- BOTTOM LINE
A Breezy Show With Fine Performances
|Platform: Aha||Genre: Drama|
What Is the Story About?
Drawing its inspiration from one of the longest-running US-sitcoms in the 80s and the 90s Cheers, Masti’s addresses various complexities in modern-day relationships driven by lust, ambition, greed and manipulation. The show revolves around six characters – the owner of a bar and adman Pranav (Navdeep), his better half Gowri (Bindu Madhavi), a bar waitress Lekha (Chandni Chowdary), its supervisor Anand (Raju Chembolu), a band singer Tanya (Hebah Patel) and a model Simran (Akshara Gowda). Their lives are intertwined with the bar in many ways than one. With a couple of closeted affairs out in the open, life is never going to be the same for this bunch.
Navdeep, as in the past, seems very well suited to play a role who’s moral epicentre isn’t right always. He brings a certain amount of dignity and class to the character despite its not-so-great intentions. Though he’s a womaniser of sorts here, Navdeep makes us feel for a man who was never probably the marriage-material. It’s good to see Bindu Madhavi back to the Telugu industry after a break. Her portrayal of a modern woman, who’s independent in her thoughts and selfless in a relationship at the time, exudes confidence.
Chandini Chowdary is finally finding her feet in roles where the screen-space may not be great but works in terms of impact. There’s a purpose to the character in the story – say her idea of looking down upon middle-class lives initially, the desire to be financially strong and realising the wider picture of life after an emotional breakdown, thereby giving Chandini an interesting arc.
Hebah Patel’s character Tanya is so-so in terms of writing. Though it’s impressive that the character she plays takes charge of a situation with a hint of intelligence, it’s time filmmakers looked at the actor beyond an ever-vivacious ball of energy. Raja Chembolu, Akshara Gowda don’t get the well-fleshed out roles they may have deserved, but come up with fine performances to make their presence felt.
Masti’s is the closest that the Telugu digital space has got in representing the concerns of an urban lot right. Here are characters that are ambitious, unremorseful and have a firm purpose to their lives – they have clear goals beyond their love interests. When was the last time, a series had a womaniser in the forefront, who’s married, and in a relationship with two women at the same time and yet he isn’t looked down upon as a curse for humanity? The lines between good and bad are blurred here. The story humanises each of its characters and portrays them with their flaws, neither condescendingly nor with a hint of glorification.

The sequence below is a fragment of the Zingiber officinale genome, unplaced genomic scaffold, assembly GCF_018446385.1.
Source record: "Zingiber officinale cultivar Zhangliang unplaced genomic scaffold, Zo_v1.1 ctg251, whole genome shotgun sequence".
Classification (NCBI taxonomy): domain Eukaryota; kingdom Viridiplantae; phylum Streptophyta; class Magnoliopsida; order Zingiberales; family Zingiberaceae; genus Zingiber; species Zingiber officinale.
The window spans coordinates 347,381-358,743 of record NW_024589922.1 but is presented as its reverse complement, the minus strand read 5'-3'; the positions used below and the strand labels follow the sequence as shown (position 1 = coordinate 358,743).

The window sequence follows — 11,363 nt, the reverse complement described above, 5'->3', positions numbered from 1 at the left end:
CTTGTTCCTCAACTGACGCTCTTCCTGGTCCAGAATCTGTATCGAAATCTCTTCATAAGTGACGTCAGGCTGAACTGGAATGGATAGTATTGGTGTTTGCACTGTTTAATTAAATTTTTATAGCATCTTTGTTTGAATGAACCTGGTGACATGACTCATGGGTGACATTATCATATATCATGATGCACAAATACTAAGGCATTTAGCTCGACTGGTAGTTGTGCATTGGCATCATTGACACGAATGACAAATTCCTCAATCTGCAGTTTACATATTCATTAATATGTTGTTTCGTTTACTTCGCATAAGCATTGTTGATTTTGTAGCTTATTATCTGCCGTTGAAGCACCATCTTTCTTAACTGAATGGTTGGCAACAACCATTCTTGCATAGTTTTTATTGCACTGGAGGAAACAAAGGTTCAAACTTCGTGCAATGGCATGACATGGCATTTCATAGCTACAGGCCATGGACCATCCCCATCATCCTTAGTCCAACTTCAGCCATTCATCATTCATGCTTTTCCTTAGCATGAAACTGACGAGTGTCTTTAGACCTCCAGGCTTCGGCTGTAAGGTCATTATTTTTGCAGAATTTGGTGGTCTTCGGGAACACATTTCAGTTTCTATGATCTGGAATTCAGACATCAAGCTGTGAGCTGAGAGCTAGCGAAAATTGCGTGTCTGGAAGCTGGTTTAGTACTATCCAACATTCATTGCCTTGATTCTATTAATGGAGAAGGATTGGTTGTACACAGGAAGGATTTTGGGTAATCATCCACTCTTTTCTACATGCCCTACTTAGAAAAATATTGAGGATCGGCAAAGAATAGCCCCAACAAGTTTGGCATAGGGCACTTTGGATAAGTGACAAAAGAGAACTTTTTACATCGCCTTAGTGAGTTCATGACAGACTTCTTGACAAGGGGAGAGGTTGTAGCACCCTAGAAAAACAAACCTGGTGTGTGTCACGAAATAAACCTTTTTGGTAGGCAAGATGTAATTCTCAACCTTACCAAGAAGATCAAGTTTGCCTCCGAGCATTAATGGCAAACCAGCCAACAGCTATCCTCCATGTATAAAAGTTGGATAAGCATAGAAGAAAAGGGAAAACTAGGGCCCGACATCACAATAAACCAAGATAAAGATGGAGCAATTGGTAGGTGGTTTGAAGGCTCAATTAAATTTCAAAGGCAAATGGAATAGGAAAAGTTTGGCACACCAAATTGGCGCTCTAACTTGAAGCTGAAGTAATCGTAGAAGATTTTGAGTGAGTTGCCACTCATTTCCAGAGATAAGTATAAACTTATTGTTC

But, does the writing have the range to explore their characterisation to the fullest? Probably not. The best part about Masti’s is still its effort to do away with anything over-the-top. If the show has a peaking point, it’s the sequence where the protagonist’s ad campaign is leaked and he’s very much in trouble. Pranav is in a vulnerable situation where one of his girlfriends is pregnant, while the other accuses him of merely using her to satiate his lust. The complexity is compounded and this is where the truest intentions of the characters come to the fore. The drama is certainly pulpy for the viewer.
The tension is also palpable where his wife Gowri is very close to finding her husband with Simran in the caravan. Interestingly, the makers chose a condom-ad backdrop for a casanova of a lead character. The segment dealing with the struggles of a band that’s yet to make it big is hardly convincing though. They reduce the issues in a band to a triangular love story about two men who refuse to give up on their ex-girlfriend. Beyond the differentiation between English and Telugu numbers, there’s no concrete discussion on music either.
Naming a character Bantu (because it sells better than Bunty apparently), inspired by Ala Vaikunthapuramulo, is an instance of taking self-branding (the film was produced by Geetha Arts, the brains behind the Aha platform). A handful of Ilayaraja numbers ensures some nostalgia. The lead vocalist Tanya, could have been given a better motivation to form a band than to fend a mother reduced to a wheelchair. One wished the series explored more of Anand as well, the supervisor in the bar, the quintessential good guy who is tired of facing rejection.
A good thing that the series does is to normalise divorce, without trying to villainise anyone involved in the relationship. It’s certainly progressive to hear a female character (in Telugu content especially) say that life after divorce would be helpful to fulfil dreams of her own. The series ends with each of its characters (re)starting their careers/life on a new slate. The second season could probably be worth the wait too. The lightness in the treatment, the brief thrills, make this a watchable fare. Ajay Bhuyan’s experience with the digital medium seems to have paid off well.
Music and Other Departments?
It’s a not-so-great sign for a series whose subplot is about music and yet doesn’t pay heed to its quality in the show. The focus on a few singles/originals produced by the band in the story would have largely helped the authenticity of the material. The background, however, is decent.
The cinematography and the art director certainly have an eye for building the right visual atmosphere through the show – the costumes, the props, the colour play and the grand canvas are catchy on the eyes. The dialogues have a liberal mix of English and Telugu and are significantly urban in their tone.
Lack of emotional depth
The segment about the Telugu band
Did I Enjoy It?
Will You Recommend It?
Masti’s Review Review by Srivathsan Nadadhur
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